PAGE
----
09/25/2006 12:00AM

Better Talk Now's options: International or BC Turf


ETOBICOKE, Ontario - Better Talk Now has traveled a long way, both literally and figuratively, between his first appearance here at Woodbine in August 2003 and his triumphant return in last Sunday's Sky Classic.

Better Talk Now's third-place finish in the 2003 Niagara marked his first Grade 2 stakes appearance for trainer Graham Motion, who has trained the 7-year-old Kentucky-bred gelding throughout his career.

In the interim, Better Talk Now had won four Grade 1 stakes races, including the Breeders' Cup Turf at Lone Star Park in 2004, and was the top gun in the Grade 2 Sky Classic with his career bankroll of almost $2.8 million.

But the $300,800 Sky Classic, a 1o3/8-mile race run over a turf course rated yielding, was hardly a stroll in the park for Better Talk Now as he was fully extended to prevail over a very game Jambalaya and Last Answer in a thrilling finish.

The photo showed Better Talk Now and jockey Ramon Dominguez in front by a head on the outside, with Jambalaya prevailing by a nose for second money over the rail-riding Last Answer.

"We weren't sure he'd won it," said Motion, who trains Better Talk Now for the far-flung Bushwood Stable group of Brent Johnson (Virginia), Karl Barth (Seattle), and Chris Dwyer (Illinois).

"But, he hadn't finished second for more than two years. It's almost like it's all or nothing for him. He's extremely determined. He's just a remarkable horse."

Ramon Dominguez, aboard Better Talk Now, won his second major stakes here in the space of a week, having captured the Grade 2 Canadian aboard Ready's Gal for trainer Todd Pletcher on Sept. 17.

Better Talk Now will ship back to his training base at Fair Hill, Md., and his immediate future will be a hot topic of discussion.

The choice would seem to lie between the Breeders' Cup Turf, on Nov. 4 at Churchill Downs, and the Canadian International, on Oct. 22 at Woodbine.

Both the Breeders' Cup Turf and the Canadian International are Grade 1, 1 1/2-mile grass races, with the Turf worth $3 million and the International offering $2 million Canadian.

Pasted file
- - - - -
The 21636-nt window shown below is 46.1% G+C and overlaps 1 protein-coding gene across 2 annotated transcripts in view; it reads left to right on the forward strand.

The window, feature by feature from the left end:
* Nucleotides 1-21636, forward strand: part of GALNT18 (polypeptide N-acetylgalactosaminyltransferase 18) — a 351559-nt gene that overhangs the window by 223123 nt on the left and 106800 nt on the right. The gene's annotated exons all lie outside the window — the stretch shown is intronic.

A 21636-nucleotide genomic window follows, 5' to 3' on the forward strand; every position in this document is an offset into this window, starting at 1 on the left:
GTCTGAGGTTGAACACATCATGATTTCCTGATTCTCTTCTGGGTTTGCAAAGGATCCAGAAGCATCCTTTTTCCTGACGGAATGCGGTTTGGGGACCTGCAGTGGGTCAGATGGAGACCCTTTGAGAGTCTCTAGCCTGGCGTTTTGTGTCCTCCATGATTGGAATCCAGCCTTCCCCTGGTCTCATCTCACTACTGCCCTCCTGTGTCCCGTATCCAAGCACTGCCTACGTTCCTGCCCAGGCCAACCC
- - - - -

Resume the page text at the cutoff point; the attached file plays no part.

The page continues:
"We'll get together and decide what to do," said Motion. "We'd love to get back to the Breeders' Cup, but your race here is a pretty prestigious race and it's worth a lot of money, too."

Murani shows great heart

Trainer Mike Keogh and jockey Emile Ramsammy, who came so close to capturing the Sky Classic with Last Answer, enjoyed some consolation when Murani upset the $100,400 Flaming Page three races later on the Sunday program.

Murani, owned by the Arosa Farm of Jurgen and Monique Schemmer, was making her stakes debut and took the Flaming Page, a 1 1/2-mile turf race for fillies and mares, at the direct expense of odds-on multiple-stakes winner Noble Stella.

"She trains so determinedly," said Jurgen Schemmer. "We thought for sure she could go a mile and a half. She's got a great stride on her and a big heart, obviously."

Schemmer added that Murani, a Kentucky-bred 4-year-old, had been sidelined by a condylar fracture last November after making just two starts in each of her first two campaigns.

Murani, who was recording her third win in her last four starts, will be considered for the E.P. Taylor Stakes, a Grade 1, $1 million turf race for fillies and mares at 1 1/4 miles here Oct. 22.

McAleney makes right choice

Jockey Jim McAleney was on the spot in last Saturday's $134,400 La Lorgnette, as he was offered his choice between Vestrey Lady and Classical Miss in the 1 1/16-mile race for 3-year-old fillies.

Both Vestrey Lady and Classical Miss are owned by Harlequin Ranches and trained by Reade Baker.

Vestrey Lady was coming off a front-running score in the Duchess at 7 1/2 furlongs on the inner track, while Classical Miss was coming off a closing success under second-level allowance conditions at 1 1/16 miles.

"Classical Miss is a very, very honest filly," said McAleney. "But until she worked so well the other day, and I knew she was at the peak of her game, it was the first time I had had any doubt about choosing between the two.

"But in my opinion, Vestrey Lady had displayed a whole lot more ability, and was a more talented horse, even though she's not much of a work horse."

McAleney made the right call, as Vestrey Lady led throughout and prevailed by a half-length while Classical Miss ended seventh of 11 under Jim McKnight, although beaten just 5 1/2 lengths.

"I was hoping she wouldn't be one-dimensional," said McAleney. "I took her off the pace before, and if she's loose she slows down very nicely."

Both McAleney and Baker had been concerned about serious pace pressure in the La Lorgnette, but, as it transpired, Vestrey Lady had things pretty much her own way and was able to hang tough by a half-length.

Vestrey Lady, who was the meet-leading ninth stakes winner for Baker and the 10th for McAleney, is slated to make her next appearance in the Raven Run at Keeneland.

The Raven Run, a seven-furlong race for 3-year-old fillies, offers Grade 2 status and a purse of $300,000.

In the meantime, Baker and McAleney are scheduled to be back in stakes action here this weekend, with A.P. Reality on tap for Saturday's Mazarine and Storm Caller for Sunday's Ontario Derby.

The $250,000 Mazarine is a Gradeo3 race for 2-year-old fillies, while the $200,000 Ontario Derby is a Grade 3 race for 3-year-olds.